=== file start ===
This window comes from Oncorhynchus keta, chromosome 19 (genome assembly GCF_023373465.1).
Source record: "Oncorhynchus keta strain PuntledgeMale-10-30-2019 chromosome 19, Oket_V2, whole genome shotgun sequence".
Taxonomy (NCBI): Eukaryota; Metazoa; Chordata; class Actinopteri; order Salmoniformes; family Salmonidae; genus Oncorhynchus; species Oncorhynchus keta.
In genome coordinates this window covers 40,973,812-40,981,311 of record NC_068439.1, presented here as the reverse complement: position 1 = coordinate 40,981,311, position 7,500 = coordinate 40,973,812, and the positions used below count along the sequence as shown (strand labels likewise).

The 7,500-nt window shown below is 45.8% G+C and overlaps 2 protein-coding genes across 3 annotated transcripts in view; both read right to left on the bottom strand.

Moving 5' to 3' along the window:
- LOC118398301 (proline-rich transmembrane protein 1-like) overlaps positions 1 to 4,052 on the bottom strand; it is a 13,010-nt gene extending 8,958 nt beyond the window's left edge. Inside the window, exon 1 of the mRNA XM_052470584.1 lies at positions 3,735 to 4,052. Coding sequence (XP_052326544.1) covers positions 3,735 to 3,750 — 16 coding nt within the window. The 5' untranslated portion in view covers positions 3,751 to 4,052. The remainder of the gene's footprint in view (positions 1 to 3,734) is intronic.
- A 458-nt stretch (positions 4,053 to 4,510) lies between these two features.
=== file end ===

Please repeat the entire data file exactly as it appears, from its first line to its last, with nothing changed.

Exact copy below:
This window comes from Oncorhynchus keta, chromosome 19 (genome assembly GCF_023373465.1).
Source record: "Oncorhynchus keta strain PuntledgeMale-10-30-2019 chromosome 19, Oket_V2, whole genome shotgun sequence".
Taxonomy (NCBI): Eukaryota; Metazoa; Chordata; class Actinopteri; order Salmoniformes; family Salmonidae; genus Oncorhynchus; species Oncorhynchus keta.
In genome coordinates this window covers 40,973,812-40,981,311 of record NC_068439.1, presented here as the reverse complement: position 1 = coordinate 40,981,311, position 7,500 = coordinate 40,973,812, and the positions used below count along the sequence as shown (strand labels likewise).

The 7,500-nt window shown below is 45.8% G+C and overlaps 2 protein-coding genes across 3 annotated transcripts in view; both read right to left on the bottom strand.

Moving 5' to 3' along the window:
- LOC118398301 (proline-rich transmembrane protein 1-like) overlaps positions 1 to 4,052 on the bottom strand; it is a 13,010-nt gene extending 8,958 nt beyond the window's left edge. Inside the window, exon 1 of the mRNA XM_052470584.1 lies at positions 3,735 to 4,052. Coding sequence (XP_052326544.1) covers positions 3,735 to 3,750 — 16 coding nt within the window. The 5' untranslated portion in view covers positions 3,751 to 4,052. The remainder of the gene's footprint in view (positions 1 to 3,734) is intronic.
- A 458-nt stretch (positions 4,053 to 4,510) lies between these two features.